Some folks may well dispute my referring to Bob Hoskins as an idol. But to me that is exactly what he is. I first saw him work in the brilliant low budget gangster film The Long Good Friday. He mesmerized me as the small time hood with big ambitions, Harold Shand was going to move up in the world. At the end of the film, Shand’s face is that of a cornered animal who knows that it has been caught and is going to die. Hoskins performance in that film turned me into an instant fan. For life.
By that point in his career Hoskins had already been working steadily for years. Eight to be exact. He was busy learning his craft and it showed. Like another of my favourite actors, Michael Caine, Bob Hoskins was the ‘real deal.’ Although he was born in my neck of the woods in Suffolk, he learned his acting spurs by doing it, not learning it in some classroom.
Mona Lisa was the next thing I saw him shine in. As George the hapless jailbird who falls in love with the hooker his performance actually made me cry. Moving stuff, especially considering that he’d just finished making me laugh at his performance in Sweet Liberty.
Then adopting an American accent he played gumshoe Eddie Valiant whose partner was murdered by a ‘toon in Who Framed Roger Rabbit.This role not only saw him win the Evening Standard British Film Award for Best Actor, with a Golden Globe nomination for Best Actor, but also resulted in Bob suffering from a nervous breakdown from exhaustion. The demanding role of Eddie knocked Bob down but not out.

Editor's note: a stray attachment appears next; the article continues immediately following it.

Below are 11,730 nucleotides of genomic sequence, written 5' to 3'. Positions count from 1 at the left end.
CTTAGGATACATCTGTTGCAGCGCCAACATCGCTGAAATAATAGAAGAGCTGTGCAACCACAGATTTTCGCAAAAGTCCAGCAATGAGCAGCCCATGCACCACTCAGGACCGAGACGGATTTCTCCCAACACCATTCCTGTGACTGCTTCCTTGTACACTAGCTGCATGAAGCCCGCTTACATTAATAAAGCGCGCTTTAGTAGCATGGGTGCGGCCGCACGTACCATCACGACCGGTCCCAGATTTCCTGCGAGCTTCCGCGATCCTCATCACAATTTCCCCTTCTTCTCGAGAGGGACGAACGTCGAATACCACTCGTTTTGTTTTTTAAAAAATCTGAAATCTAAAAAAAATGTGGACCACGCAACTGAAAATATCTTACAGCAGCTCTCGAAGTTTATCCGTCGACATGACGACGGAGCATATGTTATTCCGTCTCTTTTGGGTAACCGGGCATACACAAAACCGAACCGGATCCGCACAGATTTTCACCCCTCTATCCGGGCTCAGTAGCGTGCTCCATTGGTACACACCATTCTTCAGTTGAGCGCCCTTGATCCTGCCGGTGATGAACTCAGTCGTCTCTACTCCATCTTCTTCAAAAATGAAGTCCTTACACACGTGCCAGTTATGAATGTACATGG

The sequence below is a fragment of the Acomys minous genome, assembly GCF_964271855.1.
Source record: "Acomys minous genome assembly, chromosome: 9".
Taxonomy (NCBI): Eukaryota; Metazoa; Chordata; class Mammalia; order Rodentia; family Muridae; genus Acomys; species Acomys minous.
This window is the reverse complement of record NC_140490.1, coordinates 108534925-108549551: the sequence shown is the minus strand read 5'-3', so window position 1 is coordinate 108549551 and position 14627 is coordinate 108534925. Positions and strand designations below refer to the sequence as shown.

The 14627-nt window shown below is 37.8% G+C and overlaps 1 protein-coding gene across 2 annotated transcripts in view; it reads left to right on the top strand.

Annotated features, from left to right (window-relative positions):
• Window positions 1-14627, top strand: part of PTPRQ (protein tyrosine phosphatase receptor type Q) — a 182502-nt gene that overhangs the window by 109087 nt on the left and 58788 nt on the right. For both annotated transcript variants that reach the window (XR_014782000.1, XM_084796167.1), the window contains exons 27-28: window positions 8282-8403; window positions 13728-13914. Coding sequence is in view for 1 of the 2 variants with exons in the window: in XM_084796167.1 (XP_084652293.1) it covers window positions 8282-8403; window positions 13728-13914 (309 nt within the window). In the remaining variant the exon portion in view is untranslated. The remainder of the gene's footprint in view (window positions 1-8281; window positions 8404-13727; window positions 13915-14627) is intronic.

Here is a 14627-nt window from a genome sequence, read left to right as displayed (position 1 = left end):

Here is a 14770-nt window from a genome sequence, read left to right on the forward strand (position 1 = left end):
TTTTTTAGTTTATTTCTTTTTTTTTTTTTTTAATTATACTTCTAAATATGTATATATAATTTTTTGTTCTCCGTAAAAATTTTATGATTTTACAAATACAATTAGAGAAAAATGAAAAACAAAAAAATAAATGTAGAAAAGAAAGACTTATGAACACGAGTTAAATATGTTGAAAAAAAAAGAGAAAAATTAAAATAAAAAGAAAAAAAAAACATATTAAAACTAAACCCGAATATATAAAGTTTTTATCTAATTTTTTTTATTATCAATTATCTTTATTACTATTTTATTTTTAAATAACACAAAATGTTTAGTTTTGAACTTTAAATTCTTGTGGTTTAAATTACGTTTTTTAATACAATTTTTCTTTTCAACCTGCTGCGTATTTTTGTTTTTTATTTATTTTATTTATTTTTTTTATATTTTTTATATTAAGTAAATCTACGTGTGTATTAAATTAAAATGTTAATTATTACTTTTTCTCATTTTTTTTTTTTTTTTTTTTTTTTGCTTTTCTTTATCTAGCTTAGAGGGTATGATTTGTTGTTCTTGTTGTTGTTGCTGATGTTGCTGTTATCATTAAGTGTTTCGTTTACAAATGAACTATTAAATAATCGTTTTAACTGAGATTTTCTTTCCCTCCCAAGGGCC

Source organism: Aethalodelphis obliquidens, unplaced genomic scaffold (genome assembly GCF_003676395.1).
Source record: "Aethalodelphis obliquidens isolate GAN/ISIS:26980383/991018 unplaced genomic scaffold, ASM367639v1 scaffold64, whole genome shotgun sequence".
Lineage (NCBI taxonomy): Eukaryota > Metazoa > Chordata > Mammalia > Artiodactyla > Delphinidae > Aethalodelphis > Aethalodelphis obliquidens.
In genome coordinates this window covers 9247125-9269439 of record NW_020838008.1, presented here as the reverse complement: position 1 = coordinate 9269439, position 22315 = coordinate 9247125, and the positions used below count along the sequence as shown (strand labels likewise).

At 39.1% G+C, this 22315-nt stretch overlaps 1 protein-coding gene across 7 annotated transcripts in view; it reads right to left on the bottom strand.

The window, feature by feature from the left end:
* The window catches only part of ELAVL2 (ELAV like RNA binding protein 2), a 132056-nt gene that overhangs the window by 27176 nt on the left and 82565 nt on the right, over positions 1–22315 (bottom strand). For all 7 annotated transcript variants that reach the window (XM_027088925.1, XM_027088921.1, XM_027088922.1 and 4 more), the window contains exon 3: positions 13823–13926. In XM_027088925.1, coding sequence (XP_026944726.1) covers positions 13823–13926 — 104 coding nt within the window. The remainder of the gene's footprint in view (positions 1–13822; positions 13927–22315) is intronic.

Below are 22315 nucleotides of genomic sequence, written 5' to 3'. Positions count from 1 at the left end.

Once again he adopted another American accent to play opposite Cher and Winona Ryder in the popular film Mermaids. Whether Hoskins is making us laugh as Smee in Hook or Neverland or impressing us with his characters ‘hardness’ in Doomsday he never fails to impress. Hoskins is one of those actors that makes you believe that he is the character he”s portraying.
Now after appearing in over 70 films, he’s retiring from the acting world because he’s been diagnosed with Parkinson’s Disease.
It is news of the most depressing sort.
He is now a member of that bitterly exclusive club of actors/celebrities who have been stricken by this debilitating disease. His fellow sufferers include Michael J. Fox and Muhammad Ali. Parkinson’s affects some 127,000 people in the UK and has no known cure.
Michael J. Fox has publicly fought for more education about the disease and increased funding for research to find a cure.
Hoskins has released a public statement saying that he intends to spend more time with his family. He will be sadly missed by his fans, but if anyone has earned a right to retire, it’s Mr Hoskins.
Enjoy your rest Bob, and know that we’re hoping that a cure can be found, not only for you but for the rest of the 127,000 sufferers in the UK and the rest of the world as well.
- Bob Hoskins retires from “wonderful career” as he is diagnosed with Parkinson’s disease (standard.co.uk)
- Bob Hoskins to retire following Parkinson’s diagnosis (guardian.co.uk)
- Bob Hoskins retires from acting (express.co.uk)
- Actor Hoskins diagnosed with Parkinson’s, retiring (utsandiego.com)
- Bob Hoskins retires from acting (kenilworthweeklynews.co.uk)
- Bob Hoskins: I have Parkinson’s disease (thesun.co.uk)